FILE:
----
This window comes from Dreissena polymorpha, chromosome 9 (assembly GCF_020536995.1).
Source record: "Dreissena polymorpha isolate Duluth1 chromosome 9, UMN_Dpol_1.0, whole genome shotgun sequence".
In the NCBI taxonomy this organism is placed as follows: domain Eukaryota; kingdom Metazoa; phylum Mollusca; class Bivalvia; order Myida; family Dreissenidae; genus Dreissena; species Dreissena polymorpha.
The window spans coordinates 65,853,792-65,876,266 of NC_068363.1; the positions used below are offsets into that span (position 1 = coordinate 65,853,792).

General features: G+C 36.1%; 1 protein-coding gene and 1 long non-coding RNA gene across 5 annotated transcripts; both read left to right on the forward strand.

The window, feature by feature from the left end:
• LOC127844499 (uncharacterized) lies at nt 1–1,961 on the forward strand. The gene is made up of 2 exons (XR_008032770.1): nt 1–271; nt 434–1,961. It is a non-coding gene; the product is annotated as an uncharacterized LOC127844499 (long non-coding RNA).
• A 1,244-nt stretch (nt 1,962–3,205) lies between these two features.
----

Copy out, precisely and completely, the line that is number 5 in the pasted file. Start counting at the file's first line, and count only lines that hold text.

General features: G+C 36.1%; 1 protein-coding gene and 1 long non-coding RNA gene across 5 annotated transcripts; both read left to right on the forward strand.